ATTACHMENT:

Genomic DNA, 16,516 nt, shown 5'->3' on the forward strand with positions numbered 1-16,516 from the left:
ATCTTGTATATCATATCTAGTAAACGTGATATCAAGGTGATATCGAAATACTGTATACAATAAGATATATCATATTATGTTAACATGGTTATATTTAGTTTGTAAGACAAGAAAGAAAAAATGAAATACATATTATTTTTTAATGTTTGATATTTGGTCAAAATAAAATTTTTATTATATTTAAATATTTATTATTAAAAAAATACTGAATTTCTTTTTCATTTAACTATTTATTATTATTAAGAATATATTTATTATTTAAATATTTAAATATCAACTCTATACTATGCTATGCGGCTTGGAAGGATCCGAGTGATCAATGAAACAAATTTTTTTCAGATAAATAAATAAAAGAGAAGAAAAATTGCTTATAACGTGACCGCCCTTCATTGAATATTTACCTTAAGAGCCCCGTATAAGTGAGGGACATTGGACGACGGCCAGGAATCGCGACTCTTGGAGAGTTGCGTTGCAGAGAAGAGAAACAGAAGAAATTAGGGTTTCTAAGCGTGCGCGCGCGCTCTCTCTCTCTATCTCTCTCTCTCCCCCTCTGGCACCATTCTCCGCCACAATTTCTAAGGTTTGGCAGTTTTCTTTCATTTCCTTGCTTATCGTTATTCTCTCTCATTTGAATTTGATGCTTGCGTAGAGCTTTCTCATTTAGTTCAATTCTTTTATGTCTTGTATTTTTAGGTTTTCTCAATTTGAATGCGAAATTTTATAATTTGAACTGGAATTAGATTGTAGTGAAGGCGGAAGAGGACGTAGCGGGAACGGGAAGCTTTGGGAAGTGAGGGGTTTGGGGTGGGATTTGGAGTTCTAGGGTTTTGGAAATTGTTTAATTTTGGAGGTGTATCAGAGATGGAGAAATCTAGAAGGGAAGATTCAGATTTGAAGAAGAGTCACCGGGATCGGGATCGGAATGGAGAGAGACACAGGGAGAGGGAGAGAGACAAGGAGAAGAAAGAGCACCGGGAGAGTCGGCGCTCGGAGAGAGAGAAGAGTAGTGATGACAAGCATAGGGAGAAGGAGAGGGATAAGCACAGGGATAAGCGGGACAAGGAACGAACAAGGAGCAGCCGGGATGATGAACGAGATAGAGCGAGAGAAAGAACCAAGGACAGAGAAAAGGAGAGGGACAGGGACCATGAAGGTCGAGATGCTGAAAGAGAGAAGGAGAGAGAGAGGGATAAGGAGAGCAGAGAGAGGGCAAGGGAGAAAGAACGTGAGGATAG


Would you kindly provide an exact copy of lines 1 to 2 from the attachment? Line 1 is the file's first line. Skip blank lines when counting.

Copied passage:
Genomic DNA, 16,516 nt, shown 5'->3' on the forward strand with positions numbered 1-16,516 from the left:
ATCTTGTATATCATATCTAGTAAACGTGATATCAAGGTGATATCGAAATACTGTATACAATAAGATATATCATATTATGTTAACATGGTTATATTTAGTTTGTAAGACAAGAAAGAAAAAATGAAATACATATTATTTTTTAATGTTTGATATTTGGTCAAAATAAAATTTTTATTATATTTAAATATTTATTATTAAAAAAATACTGAATTTCTTTTTCATTTAACTATTTATTATTATTAAGAATATATTTATTATTTAAATATTTAAATATCAACTCTATACTATGCTATGCGGCTTGGAAGGATCCGAGTGATCAATGAAACAAATTTTTTTCAGATAAATAAATAAAAGAGAAGAAAAATTGCTTATAACGTGACCGCCCTTCATTGAATATTTACCTTAAGAGCCCCGTATAAGTGAGGGACATTGGACGACGGCCAGGAATCGCGACTCTTGGAGAGTTGCGTTGCAGAGAAGAGAAACAGAAGAAATTAGGGTTTCTAAGCGTGCGCGCGCGCTCTCTCTCTCTATCTCTCTCTCTCCCCCTCTGGCACCATTCTCCGCCACAATTTCTAAGGTTTGGCAGTTTTCTTTCATTTCCTTGCTTATCGTTATTCTCTCTCATTTGAATTTGATGCTTGCGTAGAGCTTTCTCATTTAGTTCAATTCTTTTATGTCTTGTATTTTTAGGTTTTCTCAATTTGAATGCGAAATTTTATAATTTGAACTGGAATTAGATTGTAGTGAAGGCGGAAGAGGACGTAGCGGGAACGGGAAGCTTTGGGAAGTGAGGGGTTTGGGGTGGGATTTGGAGTTCTAGGGTTTTGGAAATTGTTTAATTTTGGAGGTGTATCAGAGATGGAGAAATCTAGAAGGGAAGATTCAGATTTGAAGAAGAGTCACCGGGATCGGGATCGGAATGGAGAGAGACACAGGGAGAGGGAGAGAGACAAGGAGAAGAAAGAGCACCGGGAGAGTCGGCGCTCGGAGAGAGAGAAGAGTAGTGATGACAAGCATAGGGAGAAGGAGAGGGATAAGCACAGGGATAAGCGGGACAAGGAACGAACAAGGAGCAGCCGGGATGATGAACGAGATAGAGCGAGAGAAAGAACCAAGGACAGAGAAAAGGAGAGGGACAGGGACCATGAAGGTCGAGATGCTGAAAGAGAGAAGGAGAGAGAGAGGGATAAGGAGAGCAGAGAGAGGGCAAGGGAGAAAGAACGTGAGGATAG